Posted in dog, Zoroastrianism

The dog in Zoroastrianism

A recent post on Facebook depicts a graphic in which a dog allows its owner/carer into heaven. And this actually is a tradition in Zoroastrianism, where we find both cows and dogs given a lot of importance. In fact one could say the dog is really the most important animal as indicated by several passages in Zoroastrian texts. For instance,  the Vendidad states, that the dog is one of the creatures of the good spirit (Spenta Mainyu), which always serves man and should be cared for. Another passage points out its usefulness. ‘The dog, O Spitama Zarathushtra! I, Ahura Mazda have made self-clothed and self-shod, watchful, wakeful and sharp-toothed, born to take his food from man and watch over man’s goods.. Whosoever shall wake at his voice, neither shall the thief nor the wolf steal anything from his house..’ (xiii.106-7). Much of the Vendidad also lists punishments for ill-treating a dog, or not feeding it properly.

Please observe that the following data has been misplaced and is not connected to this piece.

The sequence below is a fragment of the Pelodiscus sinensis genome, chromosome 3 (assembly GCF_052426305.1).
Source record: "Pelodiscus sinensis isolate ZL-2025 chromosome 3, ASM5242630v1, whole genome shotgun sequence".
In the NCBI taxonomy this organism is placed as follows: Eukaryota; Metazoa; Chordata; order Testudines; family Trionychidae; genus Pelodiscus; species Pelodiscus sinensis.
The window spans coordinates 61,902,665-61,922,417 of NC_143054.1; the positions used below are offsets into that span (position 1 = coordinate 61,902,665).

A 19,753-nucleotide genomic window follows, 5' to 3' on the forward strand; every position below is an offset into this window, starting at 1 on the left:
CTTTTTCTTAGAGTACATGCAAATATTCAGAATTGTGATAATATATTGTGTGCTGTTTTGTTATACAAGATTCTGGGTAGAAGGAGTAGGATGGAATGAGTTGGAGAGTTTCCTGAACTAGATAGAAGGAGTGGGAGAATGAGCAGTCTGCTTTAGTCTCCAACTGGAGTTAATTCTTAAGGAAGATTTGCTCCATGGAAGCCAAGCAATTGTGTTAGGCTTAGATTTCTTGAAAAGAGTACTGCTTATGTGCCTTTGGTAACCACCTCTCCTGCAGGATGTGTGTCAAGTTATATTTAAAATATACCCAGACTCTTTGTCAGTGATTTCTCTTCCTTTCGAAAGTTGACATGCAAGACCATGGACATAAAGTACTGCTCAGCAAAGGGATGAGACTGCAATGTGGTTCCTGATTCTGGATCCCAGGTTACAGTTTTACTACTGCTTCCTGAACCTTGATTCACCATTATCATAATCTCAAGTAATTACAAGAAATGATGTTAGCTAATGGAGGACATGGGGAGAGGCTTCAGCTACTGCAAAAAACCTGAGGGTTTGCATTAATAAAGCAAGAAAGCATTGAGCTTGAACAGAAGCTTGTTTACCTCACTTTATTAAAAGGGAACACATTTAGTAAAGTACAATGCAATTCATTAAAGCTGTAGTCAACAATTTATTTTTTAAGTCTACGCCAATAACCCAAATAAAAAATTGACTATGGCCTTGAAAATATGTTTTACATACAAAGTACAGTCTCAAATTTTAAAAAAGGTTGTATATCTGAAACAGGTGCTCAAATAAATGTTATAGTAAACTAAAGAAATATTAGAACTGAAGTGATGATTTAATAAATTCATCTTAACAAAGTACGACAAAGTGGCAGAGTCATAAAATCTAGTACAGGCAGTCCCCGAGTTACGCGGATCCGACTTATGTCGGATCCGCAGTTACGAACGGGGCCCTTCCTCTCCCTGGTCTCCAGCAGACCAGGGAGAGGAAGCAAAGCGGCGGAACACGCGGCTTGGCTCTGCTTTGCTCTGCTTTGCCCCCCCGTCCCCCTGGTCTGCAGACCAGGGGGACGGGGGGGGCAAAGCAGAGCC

The dog  is also associated with the other world. In the Arda Viraf Namah, Zerioug Goash is a dog that guards the Chinvat Bridge. Devils quake at his bark, and any soul who on earth has hurt, ill-used or destroyed any of these animals, is prevented from going further.

For those unfamiliar with the religion, Zarathushtra is the prophet who founded the religion, Ahura Mazda is God, and the Chinvat Bridge is the bridge that has to be crossed after death.

Author:

A writer with ten published books and several articles, book reviews etc. I primarily write on history and religion, but also philosophical fiction.

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